The world is about to be swept up with soccer fever. Things kicked off this weekend with an exciting Champions League final that saw Real Madrid knock off Liverpool 3-1, with Gareth Bale delivering a pair of sensational goals and Karim Benzema scoring on a fluke goal that will undoubtedly be immortalized in GIF form for eternity. Looking ahead, the 2018 FIFA World Cup in Russia is now just two weeks away and most of the sports world will be watching as 32 national teams battle it out for worldwide bragging rights.

While you can certainly spend countless hours reading about which team has the best chance of emerging victorious, EA Sports decided to make things easier for those not inclined to spend time devouring hours of soccer analysis. Put simply, EA Sports ran a simulation in World Cup mode in FIFA 18 — set to become available as an update tomorrow — and came away with some interesting results.

According to the simulation — which can be viewed in its entirety over here —  France will emerge victorious at this year’s World Cup after edging out Germany 5-4 in the final game.

As to some other World Cup predictions, the simulation has Spain finishing third and Germany reaching the finals undefeated. As to how Russia will perform, the simulation has them getting knocked out of the first round. Interestingly, the simulation also has Belgium defeating Brazil 2-0 in the second round.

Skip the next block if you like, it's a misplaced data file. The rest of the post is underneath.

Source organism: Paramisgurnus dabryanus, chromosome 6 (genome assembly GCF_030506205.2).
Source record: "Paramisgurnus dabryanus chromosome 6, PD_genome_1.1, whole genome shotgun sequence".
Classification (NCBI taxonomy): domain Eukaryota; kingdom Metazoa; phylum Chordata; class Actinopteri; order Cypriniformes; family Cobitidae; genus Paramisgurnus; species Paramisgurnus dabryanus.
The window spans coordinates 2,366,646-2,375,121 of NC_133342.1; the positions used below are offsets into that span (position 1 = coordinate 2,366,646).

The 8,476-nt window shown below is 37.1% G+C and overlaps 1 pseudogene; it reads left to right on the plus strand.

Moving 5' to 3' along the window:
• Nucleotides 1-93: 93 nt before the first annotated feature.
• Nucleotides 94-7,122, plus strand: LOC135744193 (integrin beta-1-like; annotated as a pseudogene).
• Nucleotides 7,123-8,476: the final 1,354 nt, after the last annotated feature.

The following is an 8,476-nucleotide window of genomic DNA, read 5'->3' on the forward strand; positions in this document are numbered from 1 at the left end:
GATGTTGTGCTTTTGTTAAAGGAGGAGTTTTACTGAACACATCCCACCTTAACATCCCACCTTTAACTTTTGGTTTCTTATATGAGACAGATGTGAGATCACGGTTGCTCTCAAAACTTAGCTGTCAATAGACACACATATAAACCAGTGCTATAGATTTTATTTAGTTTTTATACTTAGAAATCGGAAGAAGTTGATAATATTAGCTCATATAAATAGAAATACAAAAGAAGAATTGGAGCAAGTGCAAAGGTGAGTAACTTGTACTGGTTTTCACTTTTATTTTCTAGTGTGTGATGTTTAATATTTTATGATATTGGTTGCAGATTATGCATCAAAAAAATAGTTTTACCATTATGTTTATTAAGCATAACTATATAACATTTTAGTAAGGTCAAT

EA adds:

The first knockout stage saw a handful of surprising results, but most of the tournament favorites continued on their way to the quarterfinals. Brazil hammered Sweden 4-0, continuing their assault on the ghosts of 2014 at every opportunity. The two best players in the world suffered narrow defeats with their respective countries as Cristiano Ronaldo’s Portugal fell 2-1 to Uruguay and Lionel Messi’s Argentina were blanked 1-0 by France. England met a familiar fate, losing 5-4 in a penalty shootout with Colombia to make an early exit.

While EA Sports’ predictions are certainly not meant to be taken seriously, Engadget points out that predictions from its franchise of sports games can sometimes be eerily accurate given that EA accurately predicted Germany’s 2014 World Cup victory and that “its Madden franchise has guessed the actual winner of the Super Bowl nine times out of thirteen.”

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